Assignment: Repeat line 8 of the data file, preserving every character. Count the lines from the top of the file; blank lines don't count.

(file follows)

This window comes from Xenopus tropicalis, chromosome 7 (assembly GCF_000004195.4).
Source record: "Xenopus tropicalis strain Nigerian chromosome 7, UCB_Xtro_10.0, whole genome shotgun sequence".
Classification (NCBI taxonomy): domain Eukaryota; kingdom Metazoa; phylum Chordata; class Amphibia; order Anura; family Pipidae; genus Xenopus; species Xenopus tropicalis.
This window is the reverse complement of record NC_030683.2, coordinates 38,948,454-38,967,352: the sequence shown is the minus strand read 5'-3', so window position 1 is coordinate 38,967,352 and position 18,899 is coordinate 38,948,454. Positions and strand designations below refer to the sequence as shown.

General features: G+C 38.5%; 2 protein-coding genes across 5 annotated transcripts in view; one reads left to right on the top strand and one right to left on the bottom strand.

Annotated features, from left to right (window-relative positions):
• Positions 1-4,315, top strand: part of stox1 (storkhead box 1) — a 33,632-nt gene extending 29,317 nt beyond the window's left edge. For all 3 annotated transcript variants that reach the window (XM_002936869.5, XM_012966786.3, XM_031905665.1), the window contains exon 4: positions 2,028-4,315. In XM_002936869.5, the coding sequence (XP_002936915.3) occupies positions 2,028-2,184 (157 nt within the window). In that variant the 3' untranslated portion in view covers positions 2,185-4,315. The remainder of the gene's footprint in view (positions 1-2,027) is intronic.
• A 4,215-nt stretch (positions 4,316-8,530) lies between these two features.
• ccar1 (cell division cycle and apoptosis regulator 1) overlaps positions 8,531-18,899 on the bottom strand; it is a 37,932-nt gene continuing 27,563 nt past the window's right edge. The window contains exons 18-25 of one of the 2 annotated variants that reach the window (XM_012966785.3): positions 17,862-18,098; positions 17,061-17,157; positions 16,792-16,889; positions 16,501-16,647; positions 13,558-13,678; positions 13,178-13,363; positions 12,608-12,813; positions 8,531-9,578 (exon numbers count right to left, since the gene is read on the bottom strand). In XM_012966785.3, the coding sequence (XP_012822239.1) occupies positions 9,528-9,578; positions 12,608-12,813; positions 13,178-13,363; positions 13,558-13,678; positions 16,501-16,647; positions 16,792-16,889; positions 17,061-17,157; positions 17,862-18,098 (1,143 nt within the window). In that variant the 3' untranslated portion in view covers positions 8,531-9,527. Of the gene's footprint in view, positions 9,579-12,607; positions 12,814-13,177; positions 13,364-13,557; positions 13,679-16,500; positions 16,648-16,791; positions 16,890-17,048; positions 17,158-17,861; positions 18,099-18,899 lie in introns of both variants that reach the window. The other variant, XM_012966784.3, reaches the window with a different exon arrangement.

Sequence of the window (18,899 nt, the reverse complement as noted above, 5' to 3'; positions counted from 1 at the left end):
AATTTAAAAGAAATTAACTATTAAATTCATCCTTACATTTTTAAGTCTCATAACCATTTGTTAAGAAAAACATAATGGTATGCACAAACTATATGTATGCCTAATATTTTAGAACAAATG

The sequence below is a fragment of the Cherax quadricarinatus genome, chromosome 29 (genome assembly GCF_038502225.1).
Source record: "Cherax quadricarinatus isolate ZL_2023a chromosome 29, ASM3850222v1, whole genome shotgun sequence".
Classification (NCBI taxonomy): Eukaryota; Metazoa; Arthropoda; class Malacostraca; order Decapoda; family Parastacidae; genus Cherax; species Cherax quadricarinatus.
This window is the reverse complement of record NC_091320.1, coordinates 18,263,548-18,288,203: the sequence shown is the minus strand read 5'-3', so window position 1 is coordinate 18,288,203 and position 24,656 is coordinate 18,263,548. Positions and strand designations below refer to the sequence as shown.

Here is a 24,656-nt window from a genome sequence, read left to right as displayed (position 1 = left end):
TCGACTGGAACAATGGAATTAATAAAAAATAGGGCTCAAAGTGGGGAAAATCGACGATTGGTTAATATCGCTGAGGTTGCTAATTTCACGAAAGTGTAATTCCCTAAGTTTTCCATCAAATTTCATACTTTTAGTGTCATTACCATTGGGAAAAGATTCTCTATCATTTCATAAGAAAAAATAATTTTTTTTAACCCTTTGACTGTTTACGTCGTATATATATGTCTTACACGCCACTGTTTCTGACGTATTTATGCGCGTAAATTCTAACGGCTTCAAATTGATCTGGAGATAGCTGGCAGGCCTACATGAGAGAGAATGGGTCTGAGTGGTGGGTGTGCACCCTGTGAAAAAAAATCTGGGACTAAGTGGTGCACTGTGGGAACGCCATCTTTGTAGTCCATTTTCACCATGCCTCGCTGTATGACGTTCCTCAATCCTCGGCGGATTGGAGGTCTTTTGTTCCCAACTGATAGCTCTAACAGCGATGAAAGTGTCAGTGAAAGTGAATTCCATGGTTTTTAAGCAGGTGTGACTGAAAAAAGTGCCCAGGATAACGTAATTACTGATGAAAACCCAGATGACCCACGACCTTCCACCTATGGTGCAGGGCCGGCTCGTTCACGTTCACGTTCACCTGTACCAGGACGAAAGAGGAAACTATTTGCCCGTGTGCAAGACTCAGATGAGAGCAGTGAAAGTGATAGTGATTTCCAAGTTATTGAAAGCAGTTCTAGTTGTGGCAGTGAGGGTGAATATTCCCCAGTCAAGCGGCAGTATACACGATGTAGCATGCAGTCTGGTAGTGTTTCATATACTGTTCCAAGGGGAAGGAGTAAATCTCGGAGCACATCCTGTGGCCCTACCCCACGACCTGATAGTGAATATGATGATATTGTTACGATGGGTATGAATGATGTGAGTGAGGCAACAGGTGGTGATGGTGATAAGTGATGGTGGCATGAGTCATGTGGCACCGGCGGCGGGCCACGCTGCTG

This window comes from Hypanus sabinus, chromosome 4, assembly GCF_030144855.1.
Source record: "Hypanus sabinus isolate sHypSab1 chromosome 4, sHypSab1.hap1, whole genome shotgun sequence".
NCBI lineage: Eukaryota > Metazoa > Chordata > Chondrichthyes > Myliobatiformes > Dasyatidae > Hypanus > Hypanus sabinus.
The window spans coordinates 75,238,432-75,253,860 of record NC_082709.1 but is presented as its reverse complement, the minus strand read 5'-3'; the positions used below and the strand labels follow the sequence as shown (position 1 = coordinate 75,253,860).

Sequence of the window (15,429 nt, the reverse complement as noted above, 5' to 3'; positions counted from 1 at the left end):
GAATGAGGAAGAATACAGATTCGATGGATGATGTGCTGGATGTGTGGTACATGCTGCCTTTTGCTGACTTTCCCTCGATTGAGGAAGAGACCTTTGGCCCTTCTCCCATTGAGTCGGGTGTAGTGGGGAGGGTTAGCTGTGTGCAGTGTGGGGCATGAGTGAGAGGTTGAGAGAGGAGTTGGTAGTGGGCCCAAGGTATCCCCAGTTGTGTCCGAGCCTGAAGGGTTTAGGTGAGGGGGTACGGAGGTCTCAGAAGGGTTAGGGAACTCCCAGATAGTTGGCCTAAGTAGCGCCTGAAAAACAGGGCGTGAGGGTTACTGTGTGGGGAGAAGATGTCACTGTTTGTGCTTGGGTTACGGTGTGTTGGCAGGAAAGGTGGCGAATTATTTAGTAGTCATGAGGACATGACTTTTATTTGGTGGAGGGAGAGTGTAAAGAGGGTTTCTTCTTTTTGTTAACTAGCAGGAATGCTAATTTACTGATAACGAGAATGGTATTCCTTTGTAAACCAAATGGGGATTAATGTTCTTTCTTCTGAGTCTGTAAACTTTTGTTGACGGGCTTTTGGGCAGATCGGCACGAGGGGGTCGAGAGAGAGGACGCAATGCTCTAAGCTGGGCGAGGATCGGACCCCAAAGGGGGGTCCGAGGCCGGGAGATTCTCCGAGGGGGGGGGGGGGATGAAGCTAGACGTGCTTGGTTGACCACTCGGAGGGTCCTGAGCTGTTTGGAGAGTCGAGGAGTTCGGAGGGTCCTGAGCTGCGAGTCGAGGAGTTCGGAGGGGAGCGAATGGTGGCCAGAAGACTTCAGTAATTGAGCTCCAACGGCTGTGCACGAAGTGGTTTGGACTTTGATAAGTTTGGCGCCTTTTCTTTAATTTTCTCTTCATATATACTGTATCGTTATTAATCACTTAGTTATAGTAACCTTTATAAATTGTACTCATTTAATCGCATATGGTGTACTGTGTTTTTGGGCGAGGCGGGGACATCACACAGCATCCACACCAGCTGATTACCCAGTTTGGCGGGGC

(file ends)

• A 4,215-nt stretch (positions 4,316-8,530) lies between these two features.